Ken
April 1945 -- Berlin is beseiged. The city is staggering under the daily bombing attacks of American and British bombers. The Russians are only a few miles away lobbing artillary shells into the city. Old men and children are marching out to meet the enemy...sometimes at gunpoint. Der Führer is hiding in his bunker but still issuing ridiculous pronouncements that help is on the way. Gestapo thugs are roaming the streets lynching men they decide are deserters. The starving residents...those who h...more
Elli
A really fine book. Setting is the very end of the world war 2 fighting in Germany, Berlin in particular. The family situation is complicated, but the hero and his de-facto wife have been separated for most of the war. He, a journalist, escaped after learning he was to be arrested, but she chose to stay and try to work underground to help others escape. In this sequel the war is ending, but the danger is definitely not. The hero must work with the Russians under cover in order to be able to find...more
Stein
== The misery of Berlin’s last days of WWII ==

This was the 4th of Downing’s ‘Station’ WW II crime/thriller/spy novels that I have read. It involves the time period from April 6th to May 2nd, 1945. The locations are Berlin and Moscow. The journalist John Russell, who had to flee Berlin in 1941, has been to England and the U.S. lately he is marooned in neutral Sweden. He is increasingly worried about his girlfriend Effi and his son Paul who are back in Germany and he has lost touch with. He devise...more
Mark
With the Russian advancing on the burned out husk of Berlin, what little was left after the Allies had bombed it to hell, young Paul made his way back into town to try to shed his German uniform so as not be recognized as a German soldier, while at the same time avoiding marauding gangs of let over SS who were rounding up and shooting deserters.
His father, John Russell, who had fled Germany for the United States at the beginning of the war, abandoning his wife and young son to avoid his own arre...more
Scot
Fourth in this series, certainly one of the strongest, with a gripping focus: what's going on in and around Berlin in the final days of World War II there. We are given, interwoven together as the novel proceeds, three fairly well balanced and distinctive character perspectives: the original series protagonist, John Russell, the journalist-cum-triple agent who just wants to help those he loves survive; Paul, his son, raised as a German (he is half English) and a member of the Hitler Youth at the...more
Christine Keleny
Potsdam Station is a story primarily about a man named John Russell, his life and the lives of the people he cares about - his girl friend and his grown son, in the time just before the end of WWII. The primary setting is Germany, specifically Berlin. Russell is a journalist who has gotten himself into Russia because of his past interactions within that country (perhaps explained in previous books - this is not the first John Russell story), but also because he knows the Russians are going to be...more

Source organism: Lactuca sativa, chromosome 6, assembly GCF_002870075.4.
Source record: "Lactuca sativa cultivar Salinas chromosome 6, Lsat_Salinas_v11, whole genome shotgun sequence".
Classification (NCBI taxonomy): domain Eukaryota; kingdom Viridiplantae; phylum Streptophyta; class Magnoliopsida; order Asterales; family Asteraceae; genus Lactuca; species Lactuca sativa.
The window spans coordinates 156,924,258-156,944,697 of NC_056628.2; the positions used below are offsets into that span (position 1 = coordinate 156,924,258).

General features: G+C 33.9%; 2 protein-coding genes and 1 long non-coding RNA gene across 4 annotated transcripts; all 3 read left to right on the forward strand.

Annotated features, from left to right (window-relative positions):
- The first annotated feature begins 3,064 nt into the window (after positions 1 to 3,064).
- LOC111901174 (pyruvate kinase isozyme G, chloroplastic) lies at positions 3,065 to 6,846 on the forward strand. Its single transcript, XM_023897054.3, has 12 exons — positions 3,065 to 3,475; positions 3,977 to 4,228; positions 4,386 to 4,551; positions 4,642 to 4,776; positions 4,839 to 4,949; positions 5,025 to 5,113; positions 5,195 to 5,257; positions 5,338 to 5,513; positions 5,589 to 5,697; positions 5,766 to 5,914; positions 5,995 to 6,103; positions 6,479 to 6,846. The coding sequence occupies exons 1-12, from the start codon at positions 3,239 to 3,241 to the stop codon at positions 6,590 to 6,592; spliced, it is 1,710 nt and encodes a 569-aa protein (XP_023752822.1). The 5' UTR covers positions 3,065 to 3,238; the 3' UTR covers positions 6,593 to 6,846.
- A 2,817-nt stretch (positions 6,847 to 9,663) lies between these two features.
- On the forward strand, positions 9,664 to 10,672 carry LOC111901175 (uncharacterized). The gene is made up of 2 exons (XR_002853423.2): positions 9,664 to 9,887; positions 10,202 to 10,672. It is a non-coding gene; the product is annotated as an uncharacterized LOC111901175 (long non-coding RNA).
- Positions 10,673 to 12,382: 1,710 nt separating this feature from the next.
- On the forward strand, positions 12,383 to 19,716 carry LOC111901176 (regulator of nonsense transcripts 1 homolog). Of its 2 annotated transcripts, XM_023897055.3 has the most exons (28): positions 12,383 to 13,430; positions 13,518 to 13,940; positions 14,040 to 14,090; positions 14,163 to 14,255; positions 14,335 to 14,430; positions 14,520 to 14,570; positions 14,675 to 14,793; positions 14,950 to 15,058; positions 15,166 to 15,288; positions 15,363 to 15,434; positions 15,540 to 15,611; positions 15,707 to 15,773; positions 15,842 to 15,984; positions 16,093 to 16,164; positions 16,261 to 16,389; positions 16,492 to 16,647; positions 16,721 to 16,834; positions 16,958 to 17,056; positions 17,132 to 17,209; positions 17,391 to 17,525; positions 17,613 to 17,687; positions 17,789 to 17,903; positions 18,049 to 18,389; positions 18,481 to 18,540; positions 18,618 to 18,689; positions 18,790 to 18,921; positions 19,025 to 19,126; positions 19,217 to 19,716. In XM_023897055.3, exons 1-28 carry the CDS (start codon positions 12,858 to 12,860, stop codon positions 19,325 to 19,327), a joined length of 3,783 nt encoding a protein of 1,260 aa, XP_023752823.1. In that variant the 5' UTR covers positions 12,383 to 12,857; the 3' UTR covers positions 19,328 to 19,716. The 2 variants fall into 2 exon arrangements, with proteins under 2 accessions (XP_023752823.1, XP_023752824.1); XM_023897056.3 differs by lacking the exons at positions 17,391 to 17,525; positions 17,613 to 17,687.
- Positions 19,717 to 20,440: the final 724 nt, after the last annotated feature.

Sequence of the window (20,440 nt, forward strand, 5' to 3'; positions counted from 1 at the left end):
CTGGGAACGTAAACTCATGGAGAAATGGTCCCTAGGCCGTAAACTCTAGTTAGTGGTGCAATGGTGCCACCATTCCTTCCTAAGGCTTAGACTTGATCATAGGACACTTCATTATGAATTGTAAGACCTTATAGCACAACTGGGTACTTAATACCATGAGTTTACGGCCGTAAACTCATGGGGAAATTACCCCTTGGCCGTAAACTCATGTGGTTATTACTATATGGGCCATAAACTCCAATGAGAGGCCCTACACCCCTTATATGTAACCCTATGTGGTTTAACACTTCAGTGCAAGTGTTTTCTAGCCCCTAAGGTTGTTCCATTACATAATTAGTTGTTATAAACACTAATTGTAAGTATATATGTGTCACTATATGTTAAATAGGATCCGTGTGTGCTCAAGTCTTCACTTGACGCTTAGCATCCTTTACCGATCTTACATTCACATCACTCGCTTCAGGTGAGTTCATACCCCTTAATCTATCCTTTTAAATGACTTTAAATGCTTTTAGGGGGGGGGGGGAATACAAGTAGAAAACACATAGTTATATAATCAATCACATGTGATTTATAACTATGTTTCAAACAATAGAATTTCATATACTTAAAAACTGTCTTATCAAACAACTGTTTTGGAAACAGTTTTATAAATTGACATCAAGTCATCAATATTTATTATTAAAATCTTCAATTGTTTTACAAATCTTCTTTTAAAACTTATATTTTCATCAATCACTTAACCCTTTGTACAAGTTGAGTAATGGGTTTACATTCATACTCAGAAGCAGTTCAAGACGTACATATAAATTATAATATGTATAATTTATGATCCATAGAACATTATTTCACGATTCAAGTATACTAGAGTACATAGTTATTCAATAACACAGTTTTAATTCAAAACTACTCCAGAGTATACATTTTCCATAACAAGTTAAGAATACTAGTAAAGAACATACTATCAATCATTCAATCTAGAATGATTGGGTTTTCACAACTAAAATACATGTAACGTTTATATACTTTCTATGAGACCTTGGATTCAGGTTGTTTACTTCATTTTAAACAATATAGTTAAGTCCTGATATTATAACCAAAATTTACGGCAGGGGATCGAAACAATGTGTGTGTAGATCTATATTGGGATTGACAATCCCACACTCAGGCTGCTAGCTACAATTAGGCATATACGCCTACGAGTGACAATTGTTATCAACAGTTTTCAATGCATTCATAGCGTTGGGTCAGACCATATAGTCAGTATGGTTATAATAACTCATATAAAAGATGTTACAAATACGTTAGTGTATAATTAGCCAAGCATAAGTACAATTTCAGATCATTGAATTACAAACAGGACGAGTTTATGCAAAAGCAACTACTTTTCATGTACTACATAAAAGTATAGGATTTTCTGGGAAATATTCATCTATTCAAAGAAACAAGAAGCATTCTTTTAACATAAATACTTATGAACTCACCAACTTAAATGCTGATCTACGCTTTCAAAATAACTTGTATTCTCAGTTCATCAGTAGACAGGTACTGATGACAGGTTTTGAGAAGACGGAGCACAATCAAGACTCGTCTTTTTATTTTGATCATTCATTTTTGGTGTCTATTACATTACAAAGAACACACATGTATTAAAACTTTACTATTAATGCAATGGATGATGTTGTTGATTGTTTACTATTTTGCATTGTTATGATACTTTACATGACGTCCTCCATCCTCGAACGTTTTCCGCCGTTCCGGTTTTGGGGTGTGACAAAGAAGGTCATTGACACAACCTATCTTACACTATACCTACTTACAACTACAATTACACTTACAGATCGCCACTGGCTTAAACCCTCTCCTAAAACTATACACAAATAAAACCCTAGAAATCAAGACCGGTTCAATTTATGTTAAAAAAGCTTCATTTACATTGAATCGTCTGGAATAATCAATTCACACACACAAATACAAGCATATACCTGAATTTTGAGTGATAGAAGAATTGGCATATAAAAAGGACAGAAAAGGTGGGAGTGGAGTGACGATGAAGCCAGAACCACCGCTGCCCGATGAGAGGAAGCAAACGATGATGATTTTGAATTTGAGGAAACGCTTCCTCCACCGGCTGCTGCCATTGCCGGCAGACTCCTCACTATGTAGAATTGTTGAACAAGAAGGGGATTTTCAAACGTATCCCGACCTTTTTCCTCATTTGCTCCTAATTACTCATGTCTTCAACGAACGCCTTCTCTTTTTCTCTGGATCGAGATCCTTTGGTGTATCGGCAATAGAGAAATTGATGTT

Melissa
I enjoyed the book quite a bit. I enjoyed the history of it and the characters. I didn't like how it transitioned from one plot line to another, I don't know if that was the way it was printed or if it was meant to be that way from the writer but there wasn't much of a seperation between them to make you realized you were suddenly reading someone else's plot line. It intereupted the flow of the story a bit.

I liked that you got to read about how the soldiers and the citizens were trying to surviv...more
Wildpurl
After reading Stettin Station, which ends on a cliffhanger, I had to get Potsdam station immediately to find out what happened next. This book opens 2+ years after the end of Stettin Station, the Americans and the Red Army are advancing on Berlin.

The story is told from the three points of view of John Russell, his son Paul Gehrts, and his girlfriend Effi Koenen. As well as being an exciting and clever plot which keeps you guessing right to the end, this book, like the others, takes the reader to...more
Jim McDermott
Having really enjoyed the three predecessors to this book, I was looking forward to the 4th installment. However, it's a step too far. The hero's method of returning to Germany ahead of the advancing Soviet Armies is frankly implausible. The rather rigid three story split between John Russell, his girlfriend and his son becomes increasingly frustrating, and, most strikingly, the son Paul seems to have evolved seamlessly from an innocent child to something of a young killing machine - or at least...more
Bill Bentham
Previous readers of David Downing will not be disapointed. Although this book works well as a stand alone novel, the author refers back to events that transpired in the first three John Russell novels. Potsdam Station deals with the end days of WW2 in Berlin. Most of the city is rubble from the ceaseless bombing raids by the allies. SS fanatics roam the streets, shooting or hanging "deserters" Citizens stand in line for hours for a hunk of bread and water. John Russel is a newspaperman wwith no...more
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David Downing is the author of a political thriller, two alternative histories and a number of books on military and political history and other subjects as diverse as Neil Young and Russian Football.
More about David Downing...
Zoo Station (John Russell, #1) Silesian Station (John Russell, #2) Stettin Station (John Russell, #3) Lehrter Station (John Russell, #5) Masaryk Station (John Russell, #6)